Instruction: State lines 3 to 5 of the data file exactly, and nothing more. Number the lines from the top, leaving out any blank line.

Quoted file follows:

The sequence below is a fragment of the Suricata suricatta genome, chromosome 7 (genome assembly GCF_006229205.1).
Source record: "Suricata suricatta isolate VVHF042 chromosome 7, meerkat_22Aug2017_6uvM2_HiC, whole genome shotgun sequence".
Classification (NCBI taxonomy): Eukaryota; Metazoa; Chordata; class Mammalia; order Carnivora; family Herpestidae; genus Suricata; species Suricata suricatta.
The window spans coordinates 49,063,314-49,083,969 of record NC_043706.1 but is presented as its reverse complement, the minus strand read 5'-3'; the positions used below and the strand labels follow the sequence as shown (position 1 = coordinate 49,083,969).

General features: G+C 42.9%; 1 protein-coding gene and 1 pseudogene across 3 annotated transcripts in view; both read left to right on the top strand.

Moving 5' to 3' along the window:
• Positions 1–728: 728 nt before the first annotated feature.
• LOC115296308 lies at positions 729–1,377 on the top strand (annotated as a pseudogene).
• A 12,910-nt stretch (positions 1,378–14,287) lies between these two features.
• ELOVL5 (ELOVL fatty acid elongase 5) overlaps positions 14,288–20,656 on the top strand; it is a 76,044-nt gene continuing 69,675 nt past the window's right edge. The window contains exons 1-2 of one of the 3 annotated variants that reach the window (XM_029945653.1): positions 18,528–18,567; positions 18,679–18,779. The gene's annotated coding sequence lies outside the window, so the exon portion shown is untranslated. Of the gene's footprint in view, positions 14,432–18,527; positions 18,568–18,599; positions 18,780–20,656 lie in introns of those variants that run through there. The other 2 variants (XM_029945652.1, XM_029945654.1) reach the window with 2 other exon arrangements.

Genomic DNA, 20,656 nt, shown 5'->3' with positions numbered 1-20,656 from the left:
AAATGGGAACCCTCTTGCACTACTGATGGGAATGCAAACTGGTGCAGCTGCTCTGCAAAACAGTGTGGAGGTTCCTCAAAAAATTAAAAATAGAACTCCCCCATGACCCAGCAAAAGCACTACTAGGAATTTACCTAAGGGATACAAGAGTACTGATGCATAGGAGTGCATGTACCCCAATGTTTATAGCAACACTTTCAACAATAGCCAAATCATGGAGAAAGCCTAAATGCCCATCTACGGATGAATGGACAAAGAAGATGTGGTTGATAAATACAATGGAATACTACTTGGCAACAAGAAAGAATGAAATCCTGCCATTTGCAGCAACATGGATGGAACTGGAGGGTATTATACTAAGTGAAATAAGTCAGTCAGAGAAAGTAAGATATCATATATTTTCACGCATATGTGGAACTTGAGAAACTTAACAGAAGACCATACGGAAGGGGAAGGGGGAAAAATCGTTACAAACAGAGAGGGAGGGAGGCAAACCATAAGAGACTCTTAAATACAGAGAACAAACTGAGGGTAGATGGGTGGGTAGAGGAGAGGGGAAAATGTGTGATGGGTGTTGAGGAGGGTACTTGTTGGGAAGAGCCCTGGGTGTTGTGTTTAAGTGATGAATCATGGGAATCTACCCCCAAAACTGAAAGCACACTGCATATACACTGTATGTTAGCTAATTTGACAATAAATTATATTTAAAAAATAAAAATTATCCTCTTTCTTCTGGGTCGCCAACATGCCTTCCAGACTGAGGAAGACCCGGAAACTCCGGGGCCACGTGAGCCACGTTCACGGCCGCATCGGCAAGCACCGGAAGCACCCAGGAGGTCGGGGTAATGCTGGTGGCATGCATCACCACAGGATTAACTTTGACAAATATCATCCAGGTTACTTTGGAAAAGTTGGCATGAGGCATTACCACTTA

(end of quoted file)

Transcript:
Classification (NCBI taxonomy): Eukaryota; Metazoa; Chordata; class Mammalia; order Carnivora; family Herpestidae; genus Suricata; species Suricata suricatta.
The window spans coordinates 49,063,314-49,083,969 of record NC_043706.1 but is presented as its reverse complement, the minus strand read 5'-3'; the positions used below and the strand labels follow the sequence as shown (position 1 = coordinate 49,083,969).

General features: G+C 42.9%; 1 protein-coding gene and 1 pseudogene across 3 annotated transcripts in view; both read left to right on the top strand.